He’d seen things.  Smelled them first probably.   Ya, imagine the rich sensual experience it was for him, an Iowa boy, to take it all in from high up the side of a mountain.  Then near the end of their stay, it must have been an immensely satisfying, if uncomplicated, recapitulation of an incredible existential adventure.

  He’d had to worry about blowing sand, coyotes at night, weird birds and bugs, a thundering herd of elk, steep mountain trails, and the cold snow rimmed (in summer!) mountain lake far above tree line – all the while keeping close tabs on his companion.  He and she had survived it all – together – and their bond deepened to unplumbed depths by the end of the experience. 

  In his book Dogs Never Lie About Love, Jeffrey Moussaieff Masson goes to a very great length to describe canine capacity for emotion and our capacity to be drawn into it.  “Perhaps it harks back to a time when humans were more like dogs, more spontaneous, more capable of expressing joy, able to experience intense emotions and enjoy the world outside our skins more immediately, in the same way we see our dogs doing.”

  “If any species on earth shares this miraculous ability with us [to love intensely and completely] it is the dog, for the dog truly loves us, sometimes beyond expectation, beyond measure, beyond what we deserve, more, indeed, than we love ourselves.”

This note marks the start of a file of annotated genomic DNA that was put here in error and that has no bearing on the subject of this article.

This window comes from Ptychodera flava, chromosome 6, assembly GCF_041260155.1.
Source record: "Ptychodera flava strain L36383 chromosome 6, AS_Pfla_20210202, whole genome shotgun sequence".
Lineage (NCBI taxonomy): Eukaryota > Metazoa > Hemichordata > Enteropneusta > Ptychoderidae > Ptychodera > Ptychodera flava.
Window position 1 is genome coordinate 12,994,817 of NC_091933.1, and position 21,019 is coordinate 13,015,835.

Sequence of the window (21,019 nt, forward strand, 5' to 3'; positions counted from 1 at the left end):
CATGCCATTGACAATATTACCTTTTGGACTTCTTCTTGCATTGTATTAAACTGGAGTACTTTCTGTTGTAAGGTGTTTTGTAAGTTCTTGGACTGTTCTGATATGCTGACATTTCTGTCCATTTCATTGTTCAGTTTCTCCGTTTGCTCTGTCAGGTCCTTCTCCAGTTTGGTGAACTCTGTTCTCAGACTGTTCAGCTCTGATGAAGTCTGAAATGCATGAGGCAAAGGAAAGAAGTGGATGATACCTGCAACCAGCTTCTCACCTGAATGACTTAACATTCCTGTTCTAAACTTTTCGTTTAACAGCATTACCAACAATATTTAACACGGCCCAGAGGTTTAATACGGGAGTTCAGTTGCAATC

Holy Dogs.  Our friend Sauger moved on earlier this week just a few months shy of his fifteenth birthday.  He was strong and vigorous till nearly the very end and the marvel of vet, friend, and foe.

  Here’s how it is for his favorite artist: “It came to me that every time I lose a dog they take a piece of my heart with them.  And every new dog who comes into my life gifts me with a piece of their heart.  If I live long enough, all the components of my heart will be dog and I will become as generous and loving as they are.”

  Jeesh.  Best doggone dog in the west.       

*From the lyrics to the song you just heard.  See the movie if you haven’t.

**cf post of 6/9/10 for Sauger’s near drowning

***cf post of 10/17/09 for more about the Sand Dunes

****cf post of 5/8/09 for a photo and emotional prelude

*****cf post of 11/21/08 for a photo and a brief look into his mind